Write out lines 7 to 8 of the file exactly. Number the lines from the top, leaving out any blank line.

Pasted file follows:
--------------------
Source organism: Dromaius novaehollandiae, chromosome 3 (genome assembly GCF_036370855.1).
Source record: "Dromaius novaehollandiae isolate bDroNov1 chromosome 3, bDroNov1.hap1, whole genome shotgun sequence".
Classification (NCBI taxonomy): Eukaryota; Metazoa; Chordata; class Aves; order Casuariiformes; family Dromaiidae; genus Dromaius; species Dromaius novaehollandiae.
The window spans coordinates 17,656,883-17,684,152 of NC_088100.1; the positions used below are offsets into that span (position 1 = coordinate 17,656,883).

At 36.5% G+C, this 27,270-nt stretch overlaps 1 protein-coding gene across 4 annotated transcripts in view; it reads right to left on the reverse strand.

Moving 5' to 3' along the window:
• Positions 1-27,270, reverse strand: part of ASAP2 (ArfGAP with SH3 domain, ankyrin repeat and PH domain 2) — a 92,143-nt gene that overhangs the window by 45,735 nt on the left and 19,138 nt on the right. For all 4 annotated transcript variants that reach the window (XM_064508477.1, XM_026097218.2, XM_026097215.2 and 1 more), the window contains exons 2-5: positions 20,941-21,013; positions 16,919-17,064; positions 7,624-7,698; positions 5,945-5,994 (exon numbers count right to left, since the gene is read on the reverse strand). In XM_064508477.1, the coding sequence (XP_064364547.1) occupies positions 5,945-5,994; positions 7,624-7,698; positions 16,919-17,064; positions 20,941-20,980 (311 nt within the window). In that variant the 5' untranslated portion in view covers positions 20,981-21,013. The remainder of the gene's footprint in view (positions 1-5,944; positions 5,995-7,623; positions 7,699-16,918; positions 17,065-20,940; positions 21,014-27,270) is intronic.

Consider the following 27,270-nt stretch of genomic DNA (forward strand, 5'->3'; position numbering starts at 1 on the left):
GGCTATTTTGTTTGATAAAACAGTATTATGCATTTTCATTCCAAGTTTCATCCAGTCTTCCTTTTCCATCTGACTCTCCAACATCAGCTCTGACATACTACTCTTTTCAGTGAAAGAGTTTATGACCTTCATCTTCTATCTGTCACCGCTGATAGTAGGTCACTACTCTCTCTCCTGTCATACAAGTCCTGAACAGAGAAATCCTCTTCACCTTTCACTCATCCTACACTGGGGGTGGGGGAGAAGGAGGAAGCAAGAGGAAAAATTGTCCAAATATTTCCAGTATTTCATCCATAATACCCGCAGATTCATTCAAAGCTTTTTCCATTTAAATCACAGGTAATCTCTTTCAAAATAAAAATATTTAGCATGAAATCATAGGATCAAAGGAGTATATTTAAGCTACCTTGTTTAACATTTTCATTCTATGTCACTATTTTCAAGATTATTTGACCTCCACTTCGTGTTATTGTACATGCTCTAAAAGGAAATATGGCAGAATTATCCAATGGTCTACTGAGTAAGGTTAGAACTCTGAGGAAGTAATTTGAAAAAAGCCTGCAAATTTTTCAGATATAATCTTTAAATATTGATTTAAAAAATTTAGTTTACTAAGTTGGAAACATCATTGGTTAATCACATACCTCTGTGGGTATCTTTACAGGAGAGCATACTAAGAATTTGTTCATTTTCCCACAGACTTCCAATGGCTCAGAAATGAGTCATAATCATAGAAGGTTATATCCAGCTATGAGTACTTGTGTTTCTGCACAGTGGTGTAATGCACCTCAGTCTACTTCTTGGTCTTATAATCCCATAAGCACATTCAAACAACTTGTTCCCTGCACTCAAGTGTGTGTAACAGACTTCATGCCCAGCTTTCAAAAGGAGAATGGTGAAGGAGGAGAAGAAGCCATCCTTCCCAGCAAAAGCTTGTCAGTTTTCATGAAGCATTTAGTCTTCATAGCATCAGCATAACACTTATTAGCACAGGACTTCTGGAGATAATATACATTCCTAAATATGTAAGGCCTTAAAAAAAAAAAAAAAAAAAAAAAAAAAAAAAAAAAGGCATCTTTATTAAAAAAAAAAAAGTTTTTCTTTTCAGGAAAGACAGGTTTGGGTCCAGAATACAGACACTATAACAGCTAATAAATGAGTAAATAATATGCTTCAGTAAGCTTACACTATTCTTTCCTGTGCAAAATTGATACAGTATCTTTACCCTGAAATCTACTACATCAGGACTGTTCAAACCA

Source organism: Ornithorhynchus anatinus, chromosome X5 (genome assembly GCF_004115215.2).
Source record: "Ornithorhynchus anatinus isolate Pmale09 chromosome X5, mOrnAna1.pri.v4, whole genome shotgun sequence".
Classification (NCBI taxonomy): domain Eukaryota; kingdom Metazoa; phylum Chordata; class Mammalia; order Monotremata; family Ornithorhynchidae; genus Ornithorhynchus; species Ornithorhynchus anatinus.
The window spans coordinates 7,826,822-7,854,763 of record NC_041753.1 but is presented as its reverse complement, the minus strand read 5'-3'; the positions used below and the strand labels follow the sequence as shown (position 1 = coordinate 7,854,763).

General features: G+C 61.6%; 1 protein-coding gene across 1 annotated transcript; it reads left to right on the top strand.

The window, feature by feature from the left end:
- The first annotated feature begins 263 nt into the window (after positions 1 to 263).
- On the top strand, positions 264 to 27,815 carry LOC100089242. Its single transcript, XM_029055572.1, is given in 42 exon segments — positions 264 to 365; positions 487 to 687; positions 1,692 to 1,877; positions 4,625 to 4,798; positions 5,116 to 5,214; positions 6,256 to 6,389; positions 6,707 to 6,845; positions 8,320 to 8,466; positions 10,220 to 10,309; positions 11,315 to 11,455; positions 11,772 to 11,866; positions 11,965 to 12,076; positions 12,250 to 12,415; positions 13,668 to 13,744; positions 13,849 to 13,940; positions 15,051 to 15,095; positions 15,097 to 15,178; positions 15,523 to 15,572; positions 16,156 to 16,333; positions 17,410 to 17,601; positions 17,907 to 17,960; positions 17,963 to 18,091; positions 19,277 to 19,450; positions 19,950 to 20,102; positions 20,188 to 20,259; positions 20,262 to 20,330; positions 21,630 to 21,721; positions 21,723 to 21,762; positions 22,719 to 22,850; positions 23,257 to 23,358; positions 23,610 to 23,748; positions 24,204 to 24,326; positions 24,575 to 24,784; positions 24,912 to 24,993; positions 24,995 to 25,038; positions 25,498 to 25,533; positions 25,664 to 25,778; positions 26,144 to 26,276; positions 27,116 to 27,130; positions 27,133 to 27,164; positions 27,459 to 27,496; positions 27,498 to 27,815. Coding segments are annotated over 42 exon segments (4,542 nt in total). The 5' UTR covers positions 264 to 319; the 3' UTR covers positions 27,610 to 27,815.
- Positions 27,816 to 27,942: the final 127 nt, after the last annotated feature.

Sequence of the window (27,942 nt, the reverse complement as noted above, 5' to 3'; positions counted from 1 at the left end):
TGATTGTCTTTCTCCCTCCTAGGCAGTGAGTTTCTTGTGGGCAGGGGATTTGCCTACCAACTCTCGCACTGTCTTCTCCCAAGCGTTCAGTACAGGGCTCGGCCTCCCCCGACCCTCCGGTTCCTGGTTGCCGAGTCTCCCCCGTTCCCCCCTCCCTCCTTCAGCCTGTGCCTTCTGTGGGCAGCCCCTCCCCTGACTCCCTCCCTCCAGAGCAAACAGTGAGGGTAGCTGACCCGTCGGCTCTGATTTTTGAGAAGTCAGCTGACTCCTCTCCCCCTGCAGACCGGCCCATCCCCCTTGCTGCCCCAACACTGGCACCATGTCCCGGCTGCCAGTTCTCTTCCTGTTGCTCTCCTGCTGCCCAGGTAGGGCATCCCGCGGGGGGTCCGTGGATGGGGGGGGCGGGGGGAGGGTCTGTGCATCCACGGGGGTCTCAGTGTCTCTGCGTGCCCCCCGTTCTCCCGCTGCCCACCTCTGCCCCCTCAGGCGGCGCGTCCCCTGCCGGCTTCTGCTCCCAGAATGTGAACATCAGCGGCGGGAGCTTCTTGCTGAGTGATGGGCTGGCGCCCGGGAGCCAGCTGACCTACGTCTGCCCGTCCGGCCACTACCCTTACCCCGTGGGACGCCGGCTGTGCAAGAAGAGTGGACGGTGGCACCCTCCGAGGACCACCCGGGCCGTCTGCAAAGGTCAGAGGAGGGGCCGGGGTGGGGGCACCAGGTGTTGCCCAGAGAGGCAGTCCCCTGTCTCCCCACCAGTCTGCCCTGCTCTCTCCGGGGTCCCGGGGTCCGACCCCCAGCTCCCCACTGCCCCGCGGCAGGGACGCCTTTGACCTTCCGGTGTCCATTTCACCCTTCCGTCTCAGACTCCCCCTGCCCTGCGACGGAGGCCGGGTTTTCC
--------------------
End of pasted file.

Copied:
• Positions 1-27,270, reverse strand: part of ASAP2 (ArfGAP with SH3 domain, ankyrin repeat and PH domain 2) — a 92,143-nt gene that overhangs the window by 45,735 nt on the left and 19,138 nt on the right. For all 4 annotated transcript variants that reach the window (XM_064508477.1, XM_026097218.2, XM_026097215.2 and 1 more), the window contains exons 2-5: positions 20,941-21,013; positions 16,919-17,064; positions 7,624-7,698; positions 5,945-5,994 (exon numbers count right to left, since the gene is read on the reverse strand). In XM_064508477.1, the coding sequence (XP_064364547.1) occupies positions 5,945-5,994; positions 7,624-7,698; positions 16,919-17,064; positions 20,941-20,980 (311 nt within the window). In that variant the 5' untranslated portion in view covers positions 20,981-21,013. The remainder of the gene's footprint in view (positions 1-5,944; positions 5,995-7,623; positions 7,699-16,918; positions 17,065-20,940; positions 21,014-27,270) is intronic.

Consider the following 27,270-nt stretch of genomic DNA (forward strand, 5'->3'; position numbering starts at 1 on the left):